The largest installer’s discomfort over the affidavit is not a reason to change protocol, Mr. Van Scoyoc said. “There are more than enough companies out here to serve the public and install these. I strongly feel that we shouldn’t be committing public funds for something that doesn’t do the job. . . . How would you verify it without an affidavit from the installer that the system does the job that it’s supposed to do?” Based on calls to his office, he said, “people will decide on their own as to whether or not they want to sign up for this program.” Some residents are weighing whether or not to continue relying on the bottled water the town has provided since discovery of the PFCs was announced in October until they are connected to public water, he said.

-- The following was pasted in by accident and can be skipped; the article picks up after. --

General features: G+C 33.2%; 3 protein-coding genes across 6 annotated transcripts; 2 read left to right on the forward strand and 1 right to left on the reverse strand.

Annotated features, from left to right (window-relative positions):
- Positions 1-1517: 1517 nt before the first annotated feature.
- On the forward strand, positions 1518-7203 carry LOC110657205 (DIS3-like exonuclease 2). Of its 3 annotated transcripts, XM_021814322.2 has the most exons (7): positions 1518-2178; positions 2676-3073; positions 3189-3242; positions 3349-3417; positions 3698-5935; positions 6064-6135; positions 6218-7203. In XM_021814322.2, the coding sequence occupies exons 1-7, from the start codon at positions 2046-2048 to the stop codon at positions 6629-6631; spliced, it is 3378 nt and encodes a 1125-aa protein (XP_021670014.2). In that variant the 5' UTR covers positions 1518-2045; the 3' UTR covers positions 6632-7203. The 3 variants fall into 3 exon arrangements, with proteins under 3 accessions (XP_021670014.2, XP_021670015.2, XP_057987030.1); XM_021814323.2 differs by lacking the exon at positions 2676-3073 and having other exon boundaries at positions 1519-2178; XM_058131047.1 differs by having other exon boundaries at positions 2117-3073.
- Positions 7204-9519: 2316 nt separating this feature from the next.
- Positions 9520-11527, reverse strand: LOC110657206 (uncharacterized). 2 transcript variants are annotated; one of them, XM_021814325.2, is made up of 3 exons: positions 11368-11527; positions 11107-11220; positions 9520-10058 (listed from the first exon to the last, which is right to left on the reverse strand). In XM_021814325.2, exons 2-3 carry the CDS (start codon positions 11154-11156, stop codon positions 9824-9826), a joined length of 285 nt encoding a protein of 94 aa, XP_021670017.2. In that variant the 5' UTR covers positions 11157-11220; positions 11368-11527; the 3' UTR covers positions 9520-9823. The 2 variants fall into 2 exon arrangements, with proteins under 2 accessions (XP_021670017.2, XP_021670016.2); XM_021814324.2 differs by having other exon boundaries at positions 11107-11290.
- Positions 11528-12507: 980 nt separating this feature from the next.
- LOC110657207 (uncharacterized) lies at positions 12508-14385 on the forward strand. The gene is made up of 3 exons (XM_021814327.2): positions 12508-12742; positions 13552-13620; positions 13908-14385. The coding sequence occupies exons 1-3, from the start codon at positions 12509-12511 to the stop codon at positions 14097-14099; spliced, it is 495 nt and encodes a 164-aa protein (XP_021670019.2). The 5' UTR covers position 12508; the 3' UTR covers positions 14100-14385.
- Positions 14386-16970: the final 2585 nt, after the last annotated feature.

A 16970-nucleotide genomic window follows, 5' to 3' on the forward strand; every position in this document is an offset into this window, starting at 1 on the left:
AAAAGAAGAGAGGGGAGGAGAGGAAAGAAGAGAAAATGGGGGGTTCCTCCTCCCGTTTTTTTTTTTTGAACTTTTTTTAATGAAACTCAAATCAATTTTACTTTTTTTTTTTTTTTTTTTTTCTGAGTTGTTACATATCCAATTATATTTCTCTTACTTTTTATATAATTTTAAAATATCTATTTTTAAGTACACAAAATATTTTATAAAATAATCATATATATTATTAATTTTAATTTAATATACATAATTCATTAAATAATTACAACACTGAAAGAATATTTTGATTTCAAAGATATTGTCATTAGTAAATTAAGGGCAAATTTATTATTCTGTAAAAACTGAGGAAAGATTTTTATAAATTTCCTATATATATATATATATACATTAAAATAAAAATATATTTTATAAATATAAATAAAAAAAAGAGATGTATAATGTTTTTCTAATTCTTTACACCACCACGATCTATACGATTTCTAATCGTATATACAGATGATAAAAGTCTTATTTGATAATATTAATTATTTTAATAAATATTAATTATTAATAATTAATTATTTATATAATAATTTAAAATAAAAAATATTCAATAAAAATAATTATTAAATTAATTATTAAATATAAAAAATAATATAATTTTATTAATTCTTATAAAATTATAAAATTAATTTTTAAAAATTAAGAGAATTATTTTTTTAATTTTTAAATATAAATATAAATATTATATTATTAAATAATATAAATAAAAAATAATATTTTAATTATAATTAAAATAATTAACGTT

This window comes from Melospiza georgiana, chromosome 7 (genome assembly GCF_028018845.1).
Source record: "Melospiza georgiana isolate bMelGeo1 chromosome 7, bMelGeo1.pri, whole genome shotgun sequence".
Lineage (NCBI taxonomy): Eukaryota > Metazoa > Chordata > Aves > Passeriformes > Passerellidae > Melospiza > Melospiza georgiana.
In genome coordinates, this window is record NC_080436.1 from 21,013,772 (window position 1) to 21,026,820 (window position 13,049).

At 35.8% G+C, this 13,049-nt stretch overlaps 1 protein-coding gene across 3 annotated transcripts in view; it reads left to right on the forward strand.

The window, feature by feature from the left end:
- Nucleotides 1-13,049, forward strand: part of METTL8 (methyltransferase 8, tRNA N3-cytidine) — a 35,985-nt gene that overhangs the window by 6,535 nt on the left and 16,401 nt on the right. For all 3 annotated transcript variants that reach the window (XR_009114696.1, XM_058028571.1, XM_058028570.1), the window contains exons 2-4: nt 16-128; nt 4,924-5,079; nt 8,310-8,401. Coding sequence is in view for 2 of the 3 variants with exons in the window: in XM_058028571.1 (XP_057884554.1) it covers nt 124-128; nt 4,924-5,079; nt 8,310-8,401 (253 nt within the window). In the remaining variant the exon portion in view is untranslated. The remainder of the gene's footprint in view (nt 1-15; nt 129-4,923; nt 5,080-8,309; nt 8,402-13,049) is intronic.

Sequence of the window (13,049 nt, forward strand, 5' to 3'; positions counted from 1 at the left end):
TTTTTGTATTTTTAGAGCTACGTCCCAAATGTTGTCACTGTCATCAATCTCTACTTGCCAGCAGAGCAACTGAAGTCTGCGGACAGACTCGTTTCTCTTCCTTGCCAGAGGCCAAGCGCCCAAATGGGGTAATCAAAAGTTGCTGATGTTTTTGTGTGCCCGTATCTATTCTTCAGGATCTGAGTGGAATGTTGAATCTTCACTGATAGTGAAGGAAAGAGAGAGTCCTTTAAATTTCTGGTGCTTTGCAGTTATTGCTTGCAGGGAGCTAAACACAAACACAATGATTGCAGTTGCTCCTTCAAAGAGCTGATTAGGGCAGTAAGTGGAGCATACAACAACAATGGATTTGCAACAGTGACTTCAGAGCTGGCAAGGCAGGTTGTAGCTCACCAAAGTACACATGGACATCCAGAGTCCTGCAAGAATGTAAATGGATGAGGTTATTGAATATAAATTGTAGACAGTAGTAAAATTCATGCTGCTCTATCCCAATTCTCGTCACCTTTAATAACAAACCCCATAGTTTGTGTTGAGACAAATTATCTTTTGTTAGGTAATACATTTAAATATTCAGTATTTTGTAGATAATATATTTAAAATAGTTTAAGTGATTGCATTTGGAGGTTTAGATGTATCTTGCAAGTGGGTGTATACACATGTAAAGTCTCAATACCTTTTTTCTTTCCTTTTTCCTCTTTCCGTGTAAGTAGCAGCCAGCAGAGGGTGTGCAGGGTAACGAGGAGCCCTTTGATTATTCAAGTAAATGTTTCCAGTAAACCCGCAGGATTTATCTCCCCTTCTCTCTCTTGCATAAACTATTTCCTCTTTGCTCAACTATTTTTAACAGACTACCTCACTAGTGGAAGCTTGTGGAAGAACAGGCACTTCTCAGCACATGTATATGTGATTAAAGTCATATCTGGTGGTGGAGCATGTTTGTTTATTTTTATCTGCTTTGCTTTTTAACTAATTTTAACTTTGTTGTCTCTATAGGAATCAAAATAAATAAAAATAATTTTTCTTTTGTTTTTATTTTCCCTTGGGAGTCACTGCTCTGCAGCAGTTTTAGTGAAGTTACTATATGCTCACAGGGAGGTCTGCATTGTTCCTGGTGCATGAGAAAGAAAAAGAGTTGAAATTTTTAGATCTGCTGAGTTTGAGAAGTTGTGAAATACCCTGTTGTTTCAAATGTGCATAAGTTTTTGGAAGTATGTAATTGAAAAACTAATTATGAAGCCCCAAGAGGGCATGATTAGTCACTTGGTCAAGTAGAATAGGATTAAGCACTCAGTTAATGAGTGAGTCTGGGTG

“That is not a wise decision,” Mr. Bragman said, “and we should be counseling people.”

“That’s a decision they’re allowed to make on their own,” the supervisor replied. 

  The board will vote on a resolution at tonight’s meeting to enter into an intermunicipal agreement with the Suffolk County Water Authority that will pave the way for grant funding to offset the cost of extending the public water mains throughout Wainscott, Mr. Van Scoyoc said. The grant could cover the lesser of $10 million or 40 percent of the project’s cost. 

That is a good step, Mr. Bragman said, “but it’s a complicated matrix of government entities involved, and it’s going to take a while before they get actual water supply systems. In the interim, I would urge everybody in Wainscott who’s got a well contamination issue to come and get a home filtration system installed.”